Video | Business Headlines | Internet | Science | Scientific Ethics | Technology | Search

 


First NZ storm petrel egg found by scientists

New Zealand Storm Petrel Project 

Media Release

Friday February 28, 2014

First NZ storm petrel egg found by scientists 


Click for big version.

New Zealand storm petrel at sea. photo taken by Neil Fitzgerald

Researchers studying the New Zealand storm petrel on Te Hauturu-o-Toi (Little Barrier Island) in the Hauraki Gulf Marine Park are the first scientists to find a NZ storm petrel egg.

New Zealand storm petrels were presumed extinct then rediscovered in 2003, more than a century after the last sighting. In February last year the birds were successfully tracked to breeding sites on Hauturu. 

“The egg was found on the same day that a kakapo was found incubating eggs. This tale of two nests is a remarkable and joyful coincidenceand further highlights Hauturu Little Barrier’s role as New Zealand’s premier nature reserve,” says Warren Gibb, chairman of the Hauturu Little Barrier Island Supporters Trust, who, with two local Forest & Bird branches, funded this year’s research.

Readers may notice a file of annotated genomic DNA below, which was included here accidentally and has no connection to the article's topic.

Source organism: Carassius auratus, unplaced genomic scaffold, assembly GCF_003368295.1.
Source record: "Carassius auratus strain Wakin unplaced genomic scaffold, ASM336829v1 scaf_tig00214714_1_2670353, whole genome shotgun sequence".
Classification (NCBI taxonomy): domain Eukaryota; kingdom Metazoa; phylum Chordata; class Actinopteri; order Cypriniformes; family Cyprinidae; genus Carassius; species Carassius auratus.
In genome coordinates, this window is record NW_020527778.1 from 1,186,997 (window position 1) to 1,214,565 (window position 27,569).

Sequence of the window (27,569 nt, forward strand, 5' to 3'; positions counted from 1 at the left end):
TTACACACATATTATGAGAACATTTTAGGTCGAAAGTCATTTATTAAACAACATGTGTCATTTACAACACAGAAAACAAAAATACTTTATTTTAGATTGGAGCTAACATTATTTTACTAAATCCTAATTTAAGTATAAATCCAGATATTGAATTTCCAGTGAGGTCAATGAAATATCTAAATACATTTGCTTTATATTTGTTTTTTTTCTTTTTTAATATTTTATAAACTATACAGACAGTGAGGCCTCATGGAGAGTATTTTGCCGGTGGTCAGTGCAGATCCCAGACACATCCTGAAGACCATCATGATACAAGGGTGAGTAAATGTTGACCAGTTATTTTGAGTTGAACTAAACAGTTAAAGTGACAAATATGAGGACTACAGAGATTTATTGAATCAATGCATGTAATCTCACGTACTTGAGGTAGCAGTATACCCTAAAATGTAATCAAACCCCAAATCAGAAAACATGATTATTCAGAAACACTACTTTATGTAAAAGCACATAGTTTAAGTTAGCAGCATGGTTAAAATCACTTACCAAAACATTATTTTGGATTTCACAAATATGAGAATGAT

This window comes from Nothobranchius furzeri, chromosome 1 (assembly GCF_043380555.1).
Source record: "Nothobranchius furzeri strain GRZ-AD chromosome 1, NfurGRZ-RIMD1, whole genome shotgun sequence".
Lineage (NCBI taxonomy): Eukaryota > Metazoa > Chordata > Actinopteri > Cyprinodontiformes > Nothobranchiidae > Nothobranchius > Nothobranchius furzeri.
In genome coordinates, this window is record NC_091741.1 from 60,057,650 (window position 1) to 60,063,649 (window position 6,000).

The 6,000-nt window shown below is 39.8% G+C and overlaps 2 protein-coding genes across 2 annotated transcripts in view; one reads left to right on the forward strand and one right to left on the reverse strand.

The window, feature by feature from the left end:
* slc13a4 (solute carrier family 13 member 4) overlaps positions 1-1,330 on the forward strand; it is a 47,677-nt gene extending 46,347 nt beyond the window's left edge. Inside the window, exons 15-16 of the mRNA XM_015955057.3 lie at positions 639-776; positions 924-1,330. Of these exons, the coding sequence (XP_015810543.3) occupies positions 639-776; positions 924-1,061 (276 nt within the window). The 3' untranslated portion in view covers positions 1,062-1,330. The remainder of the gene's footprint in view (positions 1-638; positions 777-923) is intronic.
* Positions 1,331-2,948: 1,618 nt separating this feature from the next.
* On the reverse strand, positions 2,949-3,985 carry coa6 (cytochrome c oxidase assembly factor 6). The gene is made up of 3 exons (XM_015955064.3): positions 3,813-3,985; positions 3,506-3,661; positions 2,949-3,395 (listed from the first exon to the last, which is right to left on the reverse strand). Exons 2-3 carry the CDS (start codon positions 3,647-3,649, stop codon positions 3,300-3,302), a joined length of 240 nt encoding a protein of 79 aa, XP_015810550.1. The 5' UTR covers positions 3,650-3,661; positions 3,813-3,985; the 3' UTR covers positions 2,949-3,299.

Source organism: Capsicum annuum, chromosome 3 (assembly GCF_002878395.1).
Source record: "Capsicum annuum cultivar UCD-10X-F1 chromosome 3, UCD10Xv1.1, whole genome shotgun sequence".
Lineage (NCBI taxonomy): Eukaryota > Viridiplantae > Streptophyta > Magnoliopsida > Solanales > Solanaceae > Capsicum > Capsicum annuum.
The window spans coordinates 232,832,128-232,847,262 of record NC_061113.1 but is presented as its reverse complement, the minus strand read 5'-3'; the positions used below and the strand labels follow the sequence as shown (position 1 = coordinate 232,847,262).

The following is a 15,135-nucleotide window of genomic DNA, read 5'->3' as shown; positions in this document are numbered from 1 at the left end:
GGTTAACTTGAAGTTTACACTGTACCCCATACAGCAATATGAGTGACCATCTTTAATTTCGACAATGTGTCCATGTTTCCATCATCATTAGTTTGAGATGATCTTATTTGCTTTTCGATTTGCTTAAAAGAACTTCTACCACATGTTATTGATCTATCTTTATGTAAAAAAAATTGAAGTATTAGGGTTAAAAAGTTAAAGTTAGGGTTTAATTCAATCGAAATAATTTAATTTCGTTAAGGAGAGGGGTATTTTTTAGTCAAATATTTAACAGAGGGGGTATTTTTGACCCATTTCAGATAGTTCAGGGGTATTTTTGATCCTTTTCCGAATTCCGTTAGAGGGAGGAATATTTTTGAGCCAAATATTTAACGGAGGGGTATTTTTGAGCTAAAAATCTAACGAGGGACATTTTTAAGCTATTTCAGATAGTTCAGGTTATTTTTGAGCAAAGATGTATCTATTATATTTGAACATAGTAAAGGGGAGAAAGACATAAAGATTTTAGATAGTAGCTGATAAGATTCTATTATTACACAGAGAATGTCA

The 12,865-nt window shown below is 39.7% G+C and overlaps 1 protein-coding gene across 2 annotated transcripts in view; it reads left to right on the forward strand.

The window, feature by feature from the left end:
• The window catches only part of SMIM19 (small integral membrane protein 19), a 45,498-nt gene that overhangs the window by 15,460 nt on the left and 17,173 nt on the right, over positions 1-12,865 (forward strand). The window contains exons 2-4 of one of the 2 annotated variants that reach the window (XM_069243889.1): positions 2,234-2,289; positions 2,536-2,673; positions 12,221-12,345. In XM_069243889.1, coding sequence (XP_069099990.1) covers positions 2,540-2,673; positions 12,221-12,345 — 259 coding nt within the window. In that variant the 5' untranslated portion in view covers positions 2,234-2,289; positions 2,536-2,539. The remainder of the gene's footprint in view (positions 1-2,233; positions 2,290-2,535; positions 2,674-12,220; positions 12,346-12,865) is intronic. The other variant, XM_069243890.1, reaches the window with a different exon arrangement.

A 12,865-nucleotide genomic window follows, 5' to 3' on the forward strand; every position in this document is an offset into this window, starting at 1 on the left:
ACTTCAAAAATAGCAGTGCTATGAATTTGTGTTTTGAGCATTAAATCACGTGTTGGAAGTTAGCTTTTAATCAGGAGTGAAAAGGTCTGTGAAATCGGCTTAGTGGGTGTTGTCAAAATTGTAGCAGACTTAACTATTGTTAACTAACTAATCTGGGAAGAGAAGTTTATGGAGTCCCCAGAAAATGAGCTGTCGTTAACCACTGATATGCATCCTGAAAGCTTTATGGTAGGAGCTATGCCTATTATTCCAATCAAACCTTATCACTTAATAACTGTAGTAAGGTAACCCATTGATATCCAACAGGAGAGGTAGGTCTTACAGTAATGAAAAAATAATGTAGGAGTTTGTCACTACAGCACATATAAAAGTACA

NZ storm petrel project scientists took the opportunity when the female was off the nest to check the egg was fertile and record data.

“It was exciting to see the egg of a bird once thought to be extinct,” says Graeme Taylor, Department of Conservation (DOC) Principal Science Advisor leading the team. “Measuring a mere 31mm X 23mm, the egg is white with a fine dusting of pink spots concentrated at one end.” 

“The fact it has taken until 2014 for scientists to observe one of these tiny eggs reflects how much we still don’t know about New Zealand’s natural environment and particularly for marine species,” says Mr Taylor.

 The NZ storm petrel team, also involving Chris Gaskin, Dr Matt Rayner and Alan Tennyson, expect the egg to hatch in early April. Remote cameras set up at known burrows have detected birds coming and going at night.

The project has been supported by DOC with both fieldwork and the logistics of getting gear and personnel to the challenging location of Hauturu/ Little Barrier.